Not naming any names, but many of us made it through college with help from Mary Jane. Today, however, students aren’t just using the plant for fun, but they’re studying it in the classroom. As legalization continues and the Green industry continues to grow economically, many colleges and universities across the country are offering cannabis-related courses and degree programs. Some focus on science and research, but others are intended to help fill the many anticipated jobs as the marijuana industry grows. Academic programs are now available in many states, as well as online. Among the choices are Northern Michigan University, which offers a four-year undergraduate major degree in Medicinal Plant Chemistry; Clark University, in Worcester, Mass., with a graduate certificate in regulatory affairs for cannabis control; and the University of Maryland’s School of Pharmacy with a Master of Science in Medical Cannabis Science and Therapeutics. The first group of 150 students through that last program started in fall 2019 and ranged in age from 22 to 72. “We had over 500 applicants for our inaugural cohort, and we have had a similar number of applications so far for the class that will start in Fall 2020,” said Leah Sera, program director. “We have students in over 30 states and four international students. About half our students have a background in science or medicine, and we also have students who are attorneys, business professionals, educators, and public health professionals.” About one-third of those enrolled in the Medical Cannabis Science and Therapeutics program were already employed in the medical industry when they started the Medical Cannabis Science and Therapeutics program. Sera stresses that this program teaches students about the science, clinical effects, and policies of medical cannabis but not cultivation of the plant or hands-on experiences with consuming cannabis.  Colorado State University-Pueblo created a Cannabis Biology and Chemistry four-year Bachelor of Science degree at the request of students. “We’ve had a significant number of inquiries and seemingly a lot of new student interest including from students who are currently in a different degree program and are wanting to transfer in from other institutions,’ said David Lehmpuhl, Ph.D., Dean of the College of Science and Mathematics. He says a number of non-traditional students have expressed interest. “The courses are quite rigorous and the degree program is not easy, so students who have been out of school for a while may have to take a few leveling courses to be brought up to speed,” Lehmpuhl said. “Students who think this is a party degree will be rather disappointed and we’ve tried to make that very clear.”   Lempuhl says this degree is difficult for some because it has a high emphasis on science, with chemistry and biology courses required. Because of that though, he says this degree could qualify graduates for jobs in multiple fields.   “Students will be able to work in a biology lab, chemistry lab, or marijuana or hemp lab, but will also be able to go to graduate school or a professional school like medical school if they choose the appropriate prerequisite courses as electives. We purposely designed the degree to be as flexible and as useful as possible.” Other colleges and universities that don’t offer entire degree programs in cannabis do have a variety of individual classes. The University of California Davis has an undergrad class on Physiology of Cannabis, while the University of Denver has a Business of Marijuana course available. Even the legal and medical professions are getting into specialization, with Vanderbilt University Law School offering a Marijuana Law and Policy class and the University of Vermont’s Larner College of Medicine’s online course in Cannabis Science and Medicine.   Right here in our backyard, the University of Washington has been offering an online “Medicinal Cannabis and Chronic Pain” class for health care professionals since 2015. This online course provides information and clinical practice guidelines on the use of medical marijuana for the treatment of chronic pain. It was developed by UW’s Alcohol and Drug Abuse Institute with funding from the Washington State Office of the Attorney General.  “Our online training is about the intersect of chronic pain and medicinal cannabis,” said Beatriz Carlini, Senior Research Scientist for the Alcohol and Drug Abuse Institute.  “Other medical conditions are not discussed in this training.”  What is attractive to some about this online training is that it is often free. Payment is only required if the attendee is interested in a Continuing Medical Education certificate, which is only about $70. For those interested in business degrees, Harvard University has been offering a master class in cannabis business since 2017. A number of for-profit “cannabis colleges” have opened to offer both online and in-person certification programs in horticulture, business and more. Oaksterdam University in Oakland, Calif., says it is “America’s first cannabis college” with a mission of “providing students with the knowledge and skills needed to lead and succeed in the evolving cannabis industry.”  Denver’s Cannabis Training University bills itself as providing an online “comprehensive medical marijuana education.” Clover Leaf University, also in Denver, specializes in phytotechnology, the application of plants to engineering and science problems. No matter what your aim, whether you’re looking for a foot in the door to the cannabis industry or to further the career you already have, there are many higher education options to pursue.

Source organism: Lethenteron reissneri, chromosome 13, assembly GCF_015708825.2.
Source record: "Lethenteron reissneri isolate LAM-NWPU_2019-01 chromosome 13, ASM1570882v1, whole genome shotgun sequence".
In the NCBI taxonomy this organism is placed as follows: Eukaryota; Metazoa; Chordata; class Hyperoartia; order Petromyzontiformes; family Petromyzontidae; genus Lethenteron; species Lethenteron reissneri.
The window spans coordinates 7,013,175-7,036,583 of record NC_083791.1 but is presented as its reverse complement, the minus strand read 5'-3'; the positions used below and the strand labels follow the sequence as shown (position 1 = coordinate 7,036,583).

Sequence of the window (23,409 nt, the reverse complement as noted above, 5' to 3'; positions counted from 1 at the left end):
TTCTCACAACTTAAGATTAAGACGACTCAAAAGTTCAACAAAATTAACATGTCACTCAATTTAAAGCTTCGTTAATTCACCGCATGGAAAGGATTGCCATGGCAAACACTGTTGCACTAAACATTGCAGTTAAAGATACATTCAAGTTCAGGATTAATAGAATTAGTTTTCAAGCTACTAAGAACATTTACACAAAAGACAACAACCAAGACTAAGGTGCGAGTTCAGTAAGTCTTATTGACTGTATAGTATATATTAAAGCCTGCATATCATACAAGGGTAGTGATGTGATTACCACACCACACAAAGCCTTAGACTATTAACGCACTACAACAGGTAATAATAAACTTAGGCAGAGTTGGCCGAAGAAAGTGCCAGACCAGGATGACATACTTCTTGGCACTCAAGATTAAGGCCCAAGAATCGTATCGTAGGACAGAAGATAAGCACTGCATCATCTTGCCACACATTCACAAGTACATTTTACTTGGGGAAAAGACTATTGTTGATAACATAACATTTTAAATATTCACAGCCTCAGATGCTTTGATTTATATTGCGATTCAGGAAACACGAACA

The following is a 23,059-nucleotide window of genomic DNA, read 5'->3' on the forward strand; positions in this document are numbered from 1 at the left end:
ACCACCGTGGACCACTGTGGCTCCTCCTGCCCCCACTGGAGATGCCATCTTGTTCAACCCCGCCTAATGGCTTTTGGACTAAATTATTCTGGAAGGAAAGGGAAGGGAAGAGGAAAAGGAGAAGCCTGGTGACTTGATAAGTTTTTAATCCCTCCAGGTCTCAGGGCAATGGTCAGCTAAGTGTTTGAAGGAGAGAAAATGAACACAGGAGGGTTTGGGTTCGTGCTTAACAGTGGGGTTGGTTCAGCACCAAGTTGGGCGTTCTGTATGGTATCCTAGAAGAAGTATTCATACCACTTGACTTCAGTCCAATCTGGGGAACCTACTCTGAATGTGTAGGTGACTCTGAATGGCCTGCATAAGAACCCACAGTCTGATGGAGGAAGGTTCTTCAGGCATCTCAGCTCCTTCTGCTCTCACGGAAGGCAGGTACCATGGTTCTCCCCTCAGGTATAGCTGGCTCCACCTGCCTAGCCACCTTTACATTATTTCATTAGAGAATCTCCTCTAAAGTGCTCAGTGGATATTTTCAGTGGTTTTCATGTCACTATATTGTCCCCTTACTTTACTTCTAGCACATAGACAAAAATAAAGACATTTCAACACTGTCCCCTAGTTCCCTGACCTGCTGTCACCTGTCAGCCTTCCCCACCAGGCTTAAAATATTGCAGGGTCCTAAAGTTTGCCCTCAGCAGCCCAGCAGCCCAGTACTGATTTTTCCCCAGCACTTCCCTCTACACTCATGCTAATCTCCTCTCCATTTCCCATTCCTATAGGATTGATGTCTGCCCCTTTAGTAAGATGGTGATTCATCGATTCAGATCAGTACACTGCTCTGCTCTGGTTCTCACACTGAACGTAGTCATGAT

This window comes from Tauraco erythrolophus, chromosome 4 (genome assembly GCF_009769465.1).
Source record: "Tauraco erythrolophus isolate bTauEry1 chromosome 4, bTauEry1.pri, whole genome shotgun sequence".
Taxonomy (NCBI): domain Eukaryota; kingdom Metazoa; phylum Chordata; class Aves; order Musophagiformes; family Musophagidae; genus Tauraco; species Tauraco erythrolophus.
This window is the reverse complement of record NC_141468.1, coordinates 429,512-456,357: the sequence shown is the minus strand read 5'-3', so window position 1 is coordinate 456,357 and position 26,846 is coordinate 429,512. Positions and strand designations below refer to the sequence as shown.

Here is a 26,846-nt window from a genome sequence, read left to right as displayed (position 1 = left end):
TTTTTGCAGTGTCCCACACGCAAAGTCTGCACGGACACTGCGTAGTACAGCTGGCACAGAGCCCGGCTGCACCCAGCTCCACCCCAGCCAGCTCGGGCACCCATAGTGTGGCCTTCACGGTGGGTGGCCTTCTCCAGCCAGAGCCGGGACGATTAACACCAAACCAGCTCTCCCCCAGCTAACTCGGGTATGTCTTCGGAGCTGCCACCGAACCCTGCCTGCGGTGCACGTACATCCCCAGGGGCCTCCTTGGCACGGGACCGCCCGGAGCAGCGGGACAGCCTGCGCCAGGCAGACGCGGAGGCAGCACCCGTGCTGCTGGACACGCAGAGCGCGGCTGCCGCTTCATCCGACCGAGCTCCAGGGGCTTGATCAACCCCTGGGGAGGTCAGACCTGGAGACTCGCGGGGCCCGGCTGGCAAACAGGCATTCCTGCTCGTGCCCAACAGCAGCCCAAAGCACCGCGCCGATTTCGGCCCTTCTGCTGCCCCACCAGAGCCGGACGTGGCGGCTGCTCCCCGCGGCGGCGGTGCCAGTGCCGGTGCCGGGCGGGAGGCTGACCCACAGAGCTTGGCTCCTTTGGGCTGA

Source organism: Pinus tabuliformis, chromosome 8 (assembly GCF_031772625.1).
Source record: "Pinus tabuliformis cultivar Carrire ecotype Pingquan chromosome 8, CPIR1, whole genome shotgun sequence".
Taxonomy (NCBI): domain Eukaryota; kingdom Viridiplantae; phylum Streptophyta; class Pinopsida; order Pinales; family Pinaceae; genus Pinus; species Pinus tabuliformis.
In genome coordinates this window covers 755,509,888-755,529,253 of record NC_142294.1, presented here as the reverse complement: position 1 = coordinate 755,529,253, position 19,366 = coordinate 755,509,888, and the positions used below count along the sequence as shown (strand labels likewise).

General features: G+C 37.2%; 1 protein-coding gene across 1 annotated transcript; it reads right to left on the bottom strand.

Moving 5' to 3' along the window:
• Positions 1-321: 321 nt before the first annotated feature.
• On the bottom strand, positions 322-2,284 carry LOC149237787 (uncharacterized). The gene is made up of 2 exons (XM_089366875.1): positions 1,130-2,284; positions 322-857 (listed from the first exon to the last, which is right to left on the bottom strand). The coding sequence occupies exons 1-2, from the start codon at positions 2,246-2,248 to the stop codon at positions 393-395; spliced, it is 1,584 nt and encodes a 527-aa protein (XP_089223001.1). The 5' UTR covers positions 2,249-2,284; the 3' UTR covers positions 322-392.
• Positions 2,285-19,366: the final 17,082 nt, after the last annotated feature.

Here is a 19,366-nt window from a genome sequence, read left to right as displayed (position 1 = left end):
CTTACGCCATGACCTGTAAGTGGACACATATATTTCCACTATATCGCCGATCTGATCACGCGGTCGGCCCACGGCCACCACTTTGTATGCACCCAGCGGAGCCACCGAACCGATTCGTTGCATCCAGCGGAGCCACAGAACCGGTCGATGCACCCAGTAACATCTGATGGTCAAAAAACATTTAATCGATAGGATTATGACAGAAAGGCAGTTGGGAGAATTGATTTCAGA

Tracy Damon is a Spokane-based freelancer who has been writing professionally for 20 years. She has been covering i502 issues since recreational cannabis became legal in Washington.